Impact of Our Work

The impact of our work has far-reaching positive benefits for all those involved. Here we explore Lincolnshire Restorative Justice Service to show a typical example of just one of our services and the wide range of benefits it offers to people across the whole of one county. We have also included some case studies to show some examples of the positive impact our work has on individual victims.

Lincolnshire Restorative Justice Service

Commissioned by PCC in April 2015 and renewed in April 2017 for a further 2 years. We set up and manage an integrated RJ service in Lincolnshire that includes:

Crime Prevention and Early Intervention

  • Facilitating the on-going development of restorative processes within schools, children’s homes, prisons and other organisations across Lincolnshire.

Pre-Court (Out of Court [OOC] Disposals)

  • Supporting Lincolnshire Police in the delivery of restorative elements of OOC Disposals, providing training for officers and supporting decision-making in relation to OOC Disposals.
  • Supporting Lincolnshire Police and other applicable agencies in the delivery of restorative elements of Community Resolutions and the Community Remedy, providing training and supporting decision-making in relation to these.
  • Co-ordinating and facilitating victim-initiated Restorative Conferences and Community Restorative Conferences, where appropriate.
  • Co-ordinating and facilitating victim-initiated indirect Restorative Justice, where appropriate.
  • Taking part in the multi-agency Out Of Court Disposal scrutiny panel, assisting Lincolnshire Police by advising on decision-making and use of Community Resolutions by police officers.
  • Delivering our innovative “Restore” programme for young people who are first or second time shoplifters.

Pre-Sentence

  • Co-ordinating and facilitating victim-initiated, direct or indirect RJ, where appropriate, in relation to cases before Magistrates and Crown Courts within Lincolnshire.
  • Liaising with out of area restorative services/courts where the victim is resident in Lincolnshire but the case is heard out of area. 

Post-Sentence

  • Co-ordinating and facilitating victim-initiated direct or indirect RJ, where appropriate, where offenders are serving custodial sentences in Lincoln Prison or North Sea Camp Prison (Boston).
  • Co-ordinating and facilitating victim-initiated direct or indirect RJ, where appropriate, where offenders are serving non-custodial sentences.
  • Liaising with out of area restorative services/prisons where the victim is resident in Lincolnshire but the offender serves their custodial or non-custodial sentence out of area.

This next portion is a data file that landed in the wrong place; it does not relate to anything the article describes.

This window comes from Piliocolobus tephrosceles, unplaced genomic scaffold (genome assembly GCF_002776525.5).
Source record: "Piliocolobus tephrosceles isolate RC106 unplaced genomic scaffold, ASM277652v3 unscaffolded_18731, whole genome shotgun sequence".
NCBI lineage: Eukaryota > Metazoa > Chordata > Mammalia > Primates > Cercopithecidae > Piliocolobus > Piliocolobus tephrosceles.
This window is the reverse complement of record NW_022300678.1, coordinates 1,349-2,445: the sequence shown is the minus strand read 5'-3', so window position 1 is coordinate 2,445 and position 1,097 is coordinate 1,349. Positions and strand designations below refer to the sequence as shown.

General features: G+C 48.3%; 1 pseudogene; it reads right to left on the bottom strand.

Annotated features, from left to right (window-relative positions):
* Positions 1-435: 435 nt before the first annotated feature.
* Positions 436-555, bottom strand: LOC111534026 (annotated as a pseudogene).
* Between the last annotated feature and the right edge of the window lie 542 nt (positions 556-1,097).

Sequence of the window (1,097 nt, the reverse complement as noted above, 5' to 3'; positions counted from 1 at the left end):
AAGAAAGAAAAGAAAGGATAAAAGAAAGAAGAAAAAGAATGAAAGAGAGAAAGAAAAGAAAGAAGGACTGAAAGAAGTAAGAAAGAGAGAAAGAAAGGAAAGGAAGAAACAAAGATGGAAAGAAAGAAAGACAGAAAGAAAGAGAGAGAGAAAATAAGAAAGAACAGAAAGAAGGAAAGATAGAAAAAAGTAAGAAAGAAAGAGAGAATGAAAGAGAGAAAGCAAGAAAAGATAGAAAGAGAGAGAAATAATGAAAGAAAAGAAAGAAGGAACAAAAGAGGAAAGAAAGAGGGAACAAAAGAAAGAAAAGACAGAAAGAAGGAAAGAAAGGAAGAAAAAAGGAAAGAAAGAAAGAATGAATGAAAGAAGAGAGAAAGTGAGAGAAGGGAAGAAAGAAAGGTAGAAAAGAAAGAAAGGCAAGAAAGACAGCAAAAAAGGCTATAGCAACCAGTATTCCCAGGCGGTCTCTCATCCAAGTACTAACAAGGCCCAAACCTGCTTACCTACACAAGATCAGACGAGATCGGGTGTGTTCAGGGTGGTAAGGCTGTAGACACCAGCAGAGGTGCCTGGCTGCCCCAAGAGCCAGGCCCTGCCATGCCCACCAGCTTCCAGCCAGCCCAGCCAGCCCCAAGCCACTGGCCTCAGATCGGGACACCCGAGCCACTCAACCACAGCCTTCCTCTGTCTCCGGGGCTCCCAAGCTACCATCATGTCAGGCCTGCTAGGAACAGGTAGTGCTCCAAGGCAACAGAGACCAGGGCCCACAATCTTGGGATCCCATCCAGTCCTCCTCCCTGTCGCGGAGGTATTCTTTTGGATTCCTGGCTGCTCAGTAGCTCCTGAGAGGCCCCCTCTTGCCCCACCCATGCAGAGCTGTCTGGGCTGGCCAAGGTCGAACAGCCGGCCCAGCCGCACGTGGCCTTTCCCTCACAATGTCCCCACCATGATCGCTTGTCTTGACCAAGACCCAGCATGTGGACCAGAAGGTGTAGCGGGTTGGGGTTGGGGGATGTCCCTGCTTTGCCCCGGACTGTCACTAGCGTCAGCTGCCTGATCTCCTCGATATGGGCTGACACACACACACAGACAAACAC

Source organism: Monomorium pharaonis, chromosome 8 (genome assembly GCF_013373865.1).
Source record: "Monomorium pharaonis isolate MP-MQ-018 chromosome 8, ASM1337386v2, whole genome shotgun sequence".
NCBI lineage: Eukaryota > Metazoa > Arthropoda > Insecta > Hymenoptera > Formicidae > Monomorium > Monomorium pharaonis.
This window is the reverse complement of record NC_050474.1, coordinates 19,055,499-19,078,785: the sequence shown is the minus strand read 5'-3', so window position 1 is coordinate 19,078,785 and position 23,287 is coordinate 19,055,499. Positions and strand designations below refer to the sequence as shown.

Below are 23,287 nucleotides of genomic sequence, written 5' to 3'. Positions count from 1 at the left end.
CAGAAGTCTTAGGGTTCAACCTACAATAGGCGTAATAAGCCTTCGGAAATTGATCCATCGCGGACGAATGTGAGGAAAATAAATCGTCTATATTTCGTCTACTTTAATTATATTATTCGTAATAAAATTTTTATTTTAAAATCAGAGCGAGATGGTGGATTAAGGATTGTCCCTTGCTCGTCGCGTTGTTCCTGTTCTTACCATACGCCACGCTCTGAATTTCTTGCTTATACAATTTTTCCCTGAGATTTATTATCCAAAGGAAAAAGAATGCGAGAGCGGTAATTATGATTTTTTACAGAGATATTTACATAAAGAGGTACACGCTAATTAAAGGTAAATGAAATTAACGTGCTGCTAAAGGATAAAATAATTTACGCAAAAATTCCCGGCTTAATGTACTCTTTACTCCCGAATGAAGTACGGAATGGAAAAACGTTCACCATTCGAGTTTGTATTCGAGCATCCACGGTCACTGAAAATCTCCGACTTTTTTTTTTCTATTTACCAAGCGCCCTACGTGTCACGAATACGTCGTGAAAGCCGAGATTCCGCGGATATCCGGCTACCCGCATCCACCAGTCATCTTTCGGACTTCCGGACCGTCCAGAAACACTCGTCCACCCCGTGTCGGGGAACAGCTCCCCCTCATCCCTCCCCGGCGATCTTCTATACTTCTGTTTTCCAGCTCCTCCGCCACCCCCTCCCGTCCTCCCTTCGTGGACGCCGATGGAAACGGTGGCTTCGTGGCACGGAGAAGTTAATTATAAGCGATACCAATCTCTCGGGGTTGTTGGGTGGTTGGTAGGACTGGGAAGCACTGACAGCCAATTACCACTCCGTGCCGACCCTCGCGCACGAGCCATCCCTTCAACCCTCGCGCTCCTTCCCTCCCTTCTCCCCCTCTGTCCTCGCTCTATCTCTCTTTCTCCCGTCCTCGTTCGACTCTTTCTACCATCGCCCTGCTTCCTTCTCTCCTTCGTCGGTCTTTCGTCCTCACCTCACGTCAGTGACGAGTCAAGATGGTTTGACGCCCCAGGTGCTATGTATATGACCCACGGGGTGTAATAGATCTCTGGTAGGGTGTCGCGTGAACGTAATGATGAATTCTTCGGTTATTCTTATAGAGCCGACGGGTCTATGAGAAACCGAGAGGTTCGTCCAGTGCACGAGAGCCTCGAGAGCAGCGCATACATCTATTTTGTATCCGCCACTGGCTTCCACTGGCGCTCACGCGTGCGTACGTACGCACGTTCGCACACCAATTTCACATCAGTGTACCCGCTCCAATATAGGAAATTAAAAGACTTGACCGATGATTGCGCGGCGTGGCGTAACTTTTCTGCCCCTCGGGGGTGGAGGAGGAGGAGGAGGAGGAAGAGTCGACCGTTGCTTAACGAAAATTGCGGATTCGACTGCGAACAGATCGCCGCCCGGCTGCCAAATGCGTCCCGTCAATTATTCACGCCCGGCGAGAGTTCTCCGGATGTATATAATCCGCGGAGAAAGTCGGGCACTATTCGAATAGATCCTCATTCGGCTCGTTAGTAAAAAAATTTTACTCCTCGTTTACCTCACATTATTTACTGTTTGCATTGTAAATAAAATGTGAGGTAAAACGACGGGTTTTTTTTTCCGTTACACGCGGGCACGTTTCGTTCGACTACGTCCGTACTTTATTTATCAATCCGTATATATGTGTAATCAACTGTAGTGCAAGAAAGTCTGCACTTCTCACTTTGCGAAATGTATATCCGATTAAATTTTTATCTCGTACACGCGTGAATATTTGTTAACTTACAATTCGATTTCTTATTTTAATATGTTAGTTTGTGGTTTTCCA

Lincolnshire BOSS

In September 2016, Restorative Solutions together with Family Action set up the Restorative Service within the Behaviour Outreach Support Service in Lincolnshire.   Commissioned by Lincolnshire County Council, Restorative Service provides Restorative Approaches (RA) to all Lincolnshire Schools. The aim of the service is to help to reduce permanent exclusions.  Clare Boardman (CB) Manages the Restorative Service within BOSS.

Restorative approaches help pupils, teachers, and practitioners to uncover the unmet needs of the child allowing them to find a solution to the disruptive behaviour and conflict being caused.  Whilst encouraging the children to explore what happened, to consider who else has being affected and to become part of the solution.

In the first year (Sept 2016 – July 2017) the Restorative Service worked on 53 cases.  In the second year of BOSS (Sept 2017 – July 2018) a selected number of BOSS workers undertook the Restorative Practitioner training, so the service was able to extend their reach to more schools, within this year  the Restorative Service worked on 135 cases. The restorative service became an integral part of the BOSS work and was embedded into day to day practice and procedures.

The Restorative Service was awarded the Quality Mark by the Restorative Justice Council in August 2018.  The restorative policies, procedures and working practices went through rigorous scrutiny to ensure that they were in line with Restorative Justice Council standards and feedback was gained from schools regarding restorative practice carried out by the service.

In the first 4 months of the third year of BOSS (Sept 2018) the service has carried out and completed: 5restorative conferences, 5 shuttle conferences, 14 restorative conversations, 5 restorative circles, 1 restorative booklet, 2 restorative workshops and the 2nd annual conference.

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